There’s other times in which people feel that, because of their race, they’re being treated differently than everybody else. This might involve compensation, promotional opportunities, or just be the type of work that’s actually being assigned. Discrimination in California is unlawful assuming it’s based off of a protected class: gender, race, national origin, sexual orientation. Also, they can’t discriminate or retaliate against you because you complained about not being treated fairly at work.
If you’ve worked for a company or you’re currently working for a company and you feel that you’re being subject to discrimination or you’ve been retaliated against because you’ve complained about discrimination, it’s important for you to find a law firm that can answer your questions and represent you if you make a decision to file a lawsuit. If you have any questions regarding discrimination in the workplace for whatever reason or retaliation for complaining about discrimination in the workplace, feel free to give me a call. I am happy to answer any questions that you may have regarding those issues.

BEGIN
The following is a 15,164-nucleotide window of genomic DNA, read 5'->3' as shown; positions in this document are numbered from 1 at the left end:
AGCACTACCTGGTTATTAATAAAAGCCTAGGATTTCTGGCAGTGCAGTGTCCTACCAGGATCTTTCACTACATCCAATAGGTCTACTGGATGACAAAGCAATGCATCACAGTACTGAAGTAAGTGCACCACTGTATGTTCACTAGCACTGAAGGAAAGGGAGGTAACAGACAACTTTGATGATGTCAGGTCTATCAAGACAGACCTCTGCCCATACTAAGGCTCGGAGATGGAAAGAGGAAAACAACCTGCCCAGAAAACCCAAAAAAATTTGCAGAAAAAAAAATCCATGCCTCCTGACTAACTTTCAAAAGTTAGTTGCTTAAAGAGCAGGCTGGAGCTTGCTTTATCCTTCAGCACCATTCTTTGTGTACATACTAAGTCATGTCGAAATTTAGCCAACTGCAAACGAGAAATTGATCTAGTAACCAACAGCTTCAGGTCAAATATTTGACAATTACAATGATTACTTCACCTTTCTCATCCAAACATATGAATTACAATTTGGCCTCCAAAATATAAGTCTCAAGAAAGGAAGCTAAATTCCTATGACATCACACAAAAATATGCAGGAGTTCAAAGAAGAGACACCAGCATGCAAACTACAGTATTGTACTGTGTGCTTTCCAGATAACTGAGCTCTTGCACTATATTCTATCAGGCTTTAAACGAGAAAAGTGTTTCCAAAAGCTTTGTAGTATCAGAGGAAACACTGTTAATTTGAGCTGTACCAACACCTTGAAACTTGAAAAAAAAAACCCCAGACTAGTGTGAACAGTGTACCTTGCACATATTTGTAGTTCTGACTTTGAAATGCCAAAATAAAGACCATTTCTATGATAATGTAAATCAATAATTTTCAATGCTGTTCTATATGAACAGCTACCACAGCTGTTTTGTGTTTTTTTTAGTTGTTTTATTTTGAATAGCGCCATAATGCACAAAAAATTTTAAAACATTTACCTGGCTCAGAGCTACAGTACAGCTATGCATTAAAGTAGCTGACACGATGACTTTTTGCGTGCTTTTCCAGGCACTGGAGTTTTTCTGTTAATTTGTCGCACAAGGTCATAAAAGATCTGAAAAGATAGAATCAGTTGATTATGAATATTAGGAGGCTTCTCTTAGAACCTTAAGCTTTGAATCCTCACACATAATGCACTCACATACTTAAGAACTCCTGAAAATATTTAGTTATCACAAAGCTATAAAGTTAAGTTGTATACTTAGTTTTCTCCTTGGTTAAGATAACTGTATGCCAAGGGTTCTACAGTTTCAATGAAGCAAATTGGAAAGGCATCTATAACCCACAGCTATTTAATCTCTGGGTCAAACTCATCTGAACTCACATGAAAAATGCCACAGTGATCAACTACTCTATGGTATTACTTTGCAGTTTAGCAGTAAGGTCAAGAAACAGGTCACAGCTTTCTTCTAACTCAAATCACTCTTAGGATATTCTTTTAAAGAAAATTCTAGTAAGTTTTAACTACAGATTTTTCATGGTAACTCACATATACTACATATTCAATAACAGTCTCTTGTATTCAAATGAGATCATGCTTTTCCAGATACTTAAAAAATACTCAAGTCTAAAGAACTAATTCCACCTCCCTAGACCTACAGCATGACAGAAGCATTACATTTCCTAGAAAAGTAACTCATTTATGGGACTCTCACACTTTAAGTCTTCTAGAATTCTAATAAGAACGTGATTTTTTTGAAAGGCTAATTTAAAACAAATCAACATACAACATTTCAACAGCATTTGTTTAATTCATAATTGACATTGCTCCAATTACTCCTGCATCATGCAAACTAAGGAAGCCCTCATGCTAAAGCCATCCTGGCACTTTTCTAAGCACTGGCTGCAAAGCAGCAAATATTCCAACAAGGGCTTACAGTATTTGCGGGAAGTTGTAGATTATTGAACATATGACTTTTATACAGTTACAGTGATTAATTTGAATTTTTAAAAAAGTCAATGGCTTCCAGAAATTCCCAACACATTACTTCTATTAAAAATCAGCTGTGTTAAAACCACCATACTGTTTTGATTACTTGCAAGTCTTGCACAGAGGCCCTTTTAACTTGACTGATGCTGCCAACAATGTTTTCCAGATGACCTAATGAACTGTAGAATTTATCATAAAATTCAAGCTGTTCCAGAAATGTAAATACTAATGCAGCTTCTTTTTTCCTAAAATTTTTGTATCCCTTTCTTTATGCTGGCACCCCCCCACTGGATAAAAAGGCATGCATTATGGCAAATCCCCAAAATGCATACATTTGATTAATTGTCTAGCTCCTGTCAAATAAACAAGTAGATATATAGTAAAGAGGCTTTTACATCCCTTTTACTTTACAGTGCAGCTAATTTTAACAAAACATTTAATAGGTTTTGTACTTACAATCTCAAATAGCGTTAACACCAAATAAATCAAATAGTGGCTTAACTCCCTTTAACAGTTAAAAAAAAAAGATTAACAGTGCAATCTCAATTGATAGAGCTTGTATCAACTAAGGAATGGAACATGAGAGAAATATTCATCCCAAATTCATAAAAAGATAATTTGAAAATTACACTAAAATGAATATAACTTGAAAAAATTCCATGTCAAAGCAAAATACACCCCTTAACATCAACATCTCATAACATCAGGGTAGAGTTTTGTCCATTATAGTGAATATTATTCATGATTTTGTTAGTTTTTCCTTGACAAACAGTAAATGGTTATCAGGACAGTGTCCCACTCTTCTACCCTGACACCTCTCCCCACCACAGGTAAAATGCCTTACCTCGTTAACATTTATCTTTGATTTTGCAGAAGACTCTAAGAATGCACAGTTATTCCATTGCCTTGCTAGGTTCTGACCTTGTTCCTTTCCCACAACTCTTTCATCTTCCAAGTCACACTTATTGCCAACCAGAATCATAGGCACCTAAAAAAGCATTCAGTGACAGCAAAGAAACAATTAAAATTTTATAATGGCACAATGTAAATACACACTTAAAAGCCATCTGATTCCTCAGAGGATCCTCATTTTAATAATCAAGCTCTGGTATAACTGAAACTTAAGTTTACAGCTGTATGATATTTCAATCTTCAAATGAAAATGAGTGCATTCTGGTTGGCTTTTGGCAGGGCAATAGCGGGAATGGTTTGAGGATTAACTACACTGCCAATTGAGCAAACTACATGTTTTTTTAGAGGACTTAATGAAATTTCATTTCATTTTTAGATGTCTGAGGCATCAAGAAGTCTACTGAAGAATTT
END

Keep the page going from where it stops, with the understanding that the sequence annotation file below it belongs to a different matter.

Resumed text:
What is important to know about the Americans with Disabilities Act?